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Deadly Fly Ash

  • Category
  • Published
    22nd Apr, 2020

Recently, two people died as a result of a breach in the fly ash dyke of Reliance’s Sasan Ultra Mega Power Project in Singrauli, Madhya Pradesh. The toxic slurry spread to an area of six kilometres and also destroyed agricultural fields.


Recently, two people died as a result of a breach in the fly ash dyke of Reliance’s Sasan Ultra Mega Power Project in Singrauli, Madhya Pradesh. The toxic slurry spread to an area of six kilometres and also destroyed agricultural fields.


  • The Reliance Power's Ultra Mega Power Project's (UMPP) in Sasan area of Singrauli fly ash dyke collapsed.
  • The flood of the toxic ash slurry from the collapsed dyke located in adjoining Harhawa village washed away six persons, including three kids, a woman and two men living in the adjoining villages.
  • So far two bodies have been retrieved from the ash slurry which has mixed in a nullah and flown to the Rihand Dam around 7 km away on the MP-UP border. Four more persons are missing and feared dead.
  • This is not the first fly ash dam collapse of power plants in Singrauli, which is considered the electric power hub of the MP.
  • This is the third time such a breach or collapse has happened in the dam/dyke (which stores fly ash remains of coal lighted power plants) of any power plant in Singrauli district.
  • In August 2019, a similar breach of ash dyke of the Essar Power Plant in Mahan area had caused major loss of crop and damage to houses in adjoining villages.
  • Just two months later a similar incident in NTPC's Shahpur plant had washed away crops and cattle in adjoining villages.

These incidents have exposed the negligence being shown by power generating companies in construction of safe and permanent ash dykes in Singrauli, which is around 700 km from Bhopal.


What is fly ash?

  • Fly ash is a byproduct from burning pulverized coal in electric power generating plants.
  • Content: Depending on where the coal was mined, coal ash typically contains heavy metals including arsenic, lead, mercury, cadmium, chromium and selenium, as well as aluminum, antimony, barium, beryllium, boron, chlorine, cobalt, manganese, molybdenum, nickel, thallium, vanadium, and zinc.
  • During combustion, mineral impurities in the coal (clay, feldspar, quartz, and shale) fuse in suspension and float out of the combustion chamber with the exhaust gases.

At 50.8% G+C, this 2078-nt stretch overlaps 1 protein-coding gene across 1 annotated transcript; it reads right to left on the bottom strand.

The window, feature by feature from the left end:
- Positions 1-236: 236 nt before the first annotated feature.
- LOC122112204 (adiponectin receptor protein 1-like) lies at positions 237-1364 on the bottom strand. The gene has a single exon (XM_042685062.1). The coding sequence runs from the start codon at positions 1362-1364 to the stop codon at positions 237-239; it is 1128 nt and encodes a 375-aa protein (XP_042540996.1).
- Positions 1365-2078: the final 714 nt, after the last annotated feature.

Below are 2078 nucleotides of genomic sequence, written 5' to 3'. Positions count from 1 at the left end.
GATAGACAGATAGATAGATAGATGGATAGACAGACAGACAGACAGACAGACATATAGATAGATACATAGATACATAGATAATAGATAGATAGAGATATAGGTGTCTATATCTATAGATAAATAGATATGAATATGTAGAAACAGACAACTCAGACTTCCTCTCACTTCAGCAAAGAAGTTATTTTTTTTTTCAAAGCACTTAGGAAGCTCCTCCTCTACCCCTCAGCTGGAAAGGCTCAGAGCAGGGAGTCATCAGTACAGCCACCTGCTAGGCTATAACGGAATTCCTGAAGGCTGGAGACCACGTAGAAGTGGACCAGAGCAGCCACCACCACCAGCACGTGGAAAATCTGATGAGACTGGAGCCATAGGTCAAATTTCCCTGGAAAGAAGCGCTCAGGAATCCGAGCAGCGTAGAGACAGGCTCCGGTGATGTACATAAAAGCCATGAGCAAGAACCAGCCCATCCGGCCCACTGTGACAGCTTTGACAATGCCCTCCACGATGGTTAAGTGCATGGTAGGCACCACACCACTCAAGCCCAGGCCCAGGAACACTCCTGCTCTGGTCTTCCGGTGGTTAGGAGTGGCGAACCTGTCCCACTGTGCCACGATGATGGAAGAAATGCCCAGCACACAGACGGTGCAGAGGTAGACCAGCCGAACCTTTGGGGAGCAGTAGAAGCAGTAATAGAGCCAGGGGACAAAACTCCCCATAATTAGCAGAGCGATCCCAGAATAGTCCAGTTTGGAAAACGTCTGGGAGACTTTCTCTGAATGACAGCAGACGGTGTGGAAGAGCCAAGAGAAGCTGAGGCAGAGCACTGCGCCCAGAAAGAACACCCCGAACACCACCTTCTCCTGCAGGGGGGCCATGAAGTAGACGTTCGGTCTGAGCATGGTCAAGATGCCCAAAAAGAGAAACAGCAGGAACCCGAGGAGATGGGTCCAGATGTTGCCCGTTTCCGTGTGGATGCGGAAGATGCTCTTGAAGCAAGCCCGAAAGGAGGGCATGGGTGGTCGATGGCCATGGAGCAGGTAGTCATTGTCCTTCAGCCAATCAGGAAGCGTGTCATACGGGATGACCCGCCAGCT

• As the fused material rises, it cools and solidifies into spherical glassy particles called fly ash.
  • Fly ash is collected from the exhaust gases by electrostatic precipitators or bag filters. The fine powder does resemble portland cement but it is chemically different.
  • Fly ash chemically reacts with the byproduct calcium hydroxide released by the chemical reaction between cement and water to form additional cementitious products that improve many desirable properties of concrete.
  • All fly ashes exhibit cementitious properties to varying degrees depending on the chemical and physical properties of both the fly ash and cement.
  • Compared to cement and water, the chemical reaction between fly ash and calcium hydroxide typically is slower resulting in delayed hardening of the concrete.
  • Delayed concrete hardening coupled with the variability of fly ash properties can create significant challenges for the concrete producer and finisher when placing steel-troweled floors.

Fly ash utilization:

  • The major sector that utilizes fly ash are buildings and road infrastructure projects. A few highways, flyovers or expressways here or there make for little use of flyash.
  • Some power plants in Sonbhadra also use ash to fill up low-lying areas where construction is to occur. But the use here remains limited and sporadic.
  • The cement companies are the other big consumers of flyash. In the Pozzolona Portland Cement (ppc) about 25-30 of the content is flyash. 
  • Flyash should be used in constructing roads and embankments, large user groups -- like highway authority and the central public works department -- hardly consider using flyash.